Painters’ Lives: Marguerite Louppe & Maurice Brianchon
April 6—May 19
curators, William Corwin and David Hirsh
Cocurator William Corwin will give a talk at 4 p.m., Thursday, April 6, in Williams Center Room 108. An exhibition reception will immediately follow the talk—from 5 to 6 p.m.
“Painters’ Lives: Marguerite Louppe and Maurice Brianchon” explores the rich interior and exterior lives of a married artist couple who created work from the 1920s through the 1970s. This exhibition brings the work of Brianchon—an influential and well-known French painter from the 1920s through his death in 1979—to the United States after almost five decades, and introduces the work of Louppe, an under-recognized and accomplished painter, for the first time to the United States.
The paintings, prints, drawings, and sketches in the exhibition present a visual dialogue between two artists. In a comparison of the two artists’ work, viewers can imagine cross-fertilization of ideas and subjects of mutual interest and observe the divergent paths the two artists pursued.
Maurice Brianchon (1899–1979) was a Postimpressionist figurative painter in the tradition of Manet, Vuillard, and Bonnard, and is best known for his nudes, still lifes and ballet dancers. A sensualist and an expansive personality, Brianchon heavily incorporated collaboration with other artists and leading creative minds of the time. He investigated the human form and celebrated interaction, painting images of Parisian life, music halls, and the horse races at St. Cloud and Longchamps, as well as scenes of the theater, ballet, and pastoral landscapes.
Marguerite Louppe (1902–1988) explored more mathematical and abstract artistic trends of the day such as Purism and Cubism, depicting scenes from her studio as well as the architecture and landscapes of Truffieres, France. She tended to follow a monastic and insular practice, focusing on the intimate and interior life of an artist, yet at the same time Louppe was an adventurous painter who was excited to experiment with movements that were contemporaneous with her practice. In her later canvases she employed a mathematical and draftsperson-like process of deconstructing a collection of objects or an exterior landscape into its basic geometry, emphasizing shape, angle, and unexpected formal coincidences and rhythms that emerge from this simplified reality.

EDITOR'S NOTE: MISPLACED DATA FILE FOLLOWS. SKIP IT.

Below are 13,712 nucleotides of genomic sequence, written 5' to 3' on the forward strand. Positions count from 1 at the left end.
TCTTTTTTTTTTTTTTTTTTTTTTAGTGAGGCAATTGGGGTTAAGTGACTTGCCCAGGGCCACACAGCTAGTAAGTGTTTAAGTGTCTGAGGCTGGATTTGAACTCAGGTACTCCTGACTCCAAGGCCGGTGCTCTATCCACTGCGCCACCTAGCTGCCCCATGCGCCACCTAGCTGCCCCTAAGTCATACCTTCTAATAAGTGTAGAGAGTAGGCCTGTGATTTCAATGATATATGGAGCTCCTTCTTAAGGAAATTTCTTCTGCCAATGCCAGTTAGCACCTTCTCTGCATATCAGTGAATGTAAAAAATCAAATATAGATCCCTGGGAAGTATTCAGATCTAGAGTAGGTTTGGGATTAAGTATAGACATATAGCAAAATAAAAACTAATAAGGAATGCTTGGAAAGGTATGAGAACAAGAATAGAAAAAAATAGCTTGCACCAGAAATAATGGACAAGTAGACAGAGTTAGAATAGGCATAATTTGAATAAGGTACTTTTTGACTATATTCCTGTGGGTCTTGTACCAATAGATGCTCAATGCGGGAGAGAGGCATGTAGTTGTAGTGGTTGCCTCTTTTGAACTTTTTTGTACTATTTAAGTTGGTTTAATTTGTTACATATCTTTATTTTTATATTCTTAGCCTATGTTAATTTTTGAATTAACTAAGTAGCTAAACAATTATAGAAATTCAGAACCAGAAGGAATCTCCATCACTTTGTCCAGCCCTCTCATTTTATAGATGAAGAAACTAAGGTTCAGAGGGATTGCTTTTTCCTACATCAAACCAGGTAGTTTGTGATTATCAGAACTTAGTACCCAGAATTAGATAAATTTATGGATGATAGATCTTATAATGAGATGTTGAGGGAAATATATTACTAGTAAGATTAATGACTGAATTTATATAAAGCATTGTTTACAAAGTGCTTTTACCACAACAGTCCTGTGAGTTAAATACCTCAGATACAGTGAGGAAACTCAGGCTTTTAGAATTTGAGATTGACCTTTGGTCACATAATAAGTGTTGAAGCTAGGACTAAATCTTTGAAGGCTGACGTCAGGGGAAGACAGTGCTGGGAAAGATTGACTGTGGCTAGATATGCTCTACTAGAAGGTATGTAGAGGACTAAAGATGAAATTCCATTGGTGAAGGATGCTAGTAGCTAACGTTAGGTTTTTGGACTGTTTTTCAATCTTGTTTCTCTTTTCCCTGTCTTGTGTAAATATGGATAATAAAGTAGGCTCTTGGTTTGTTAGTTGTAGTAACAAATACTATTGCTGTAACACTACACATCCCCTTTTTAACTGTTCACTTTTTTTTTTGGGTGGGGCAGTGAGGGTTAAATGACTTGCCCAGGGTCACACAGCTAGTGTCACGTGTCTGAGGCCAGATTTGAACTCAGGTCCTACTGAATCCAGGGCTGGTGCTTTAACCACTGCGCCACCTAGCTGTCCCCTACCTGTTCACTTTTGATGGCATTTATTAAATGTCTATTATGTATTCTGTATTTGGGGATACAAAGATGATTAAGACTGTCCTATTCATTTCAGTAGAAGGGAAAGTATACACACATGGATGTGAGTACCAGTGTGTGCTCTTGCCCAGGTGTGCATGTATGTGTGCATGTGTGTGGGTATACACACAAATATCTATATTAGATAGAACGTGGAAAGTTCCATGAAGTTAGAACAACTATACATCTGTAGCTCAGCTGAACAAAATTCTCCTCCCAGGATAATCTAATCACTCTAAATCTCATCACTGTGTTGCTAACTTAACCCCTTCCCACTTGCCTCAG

An illustrated catalogue with an introduction written by the curators and brief biographies of the artists is available.
The works are drawn from the personal collection of David Hirsh, a 1997 graduate of Lafayette College with a B.A. in international affairs with a minor in art history. While at Lafayette he interned at the legendary Holly Solomon Gallery in New York. While his professional career steered him toward the world of finance, he has always kept his passion for art alive as an avid collector. He developed an interest in the artwork of a distant great aunt, Marguerite Louppe, and her husband Maurice Brianchon through his friendship with their son Pierre-Antoine Brianchon.
The exhibition is curated by Hirsh and William Corwin, a sculptor, writer, and curator based in New York. Corwin’s dual exhibitions in 2015—Devotion at Catinca Tabacaru and Cyborg at Zurcher Gallery—were covered in Art Critical, Installation Magazine, and Modern Painters, and both exhibitions were reprised in 2016 and 2017 as I, Cyborg at Gazelli Art House in London and A Brief Gospel for Our Times at Art 3 Gallery in Brooklyn. In 2015 he was the organizing curator of the LUMEN Video Art Festival at Snug Harbor Cultural Center. Since 2010 he has been a reviewer for Frieze Magazine and has also regularly written reviews and conducted interviews for The Brooklyn Rail, Art Papers, Art Critical, and Bomb.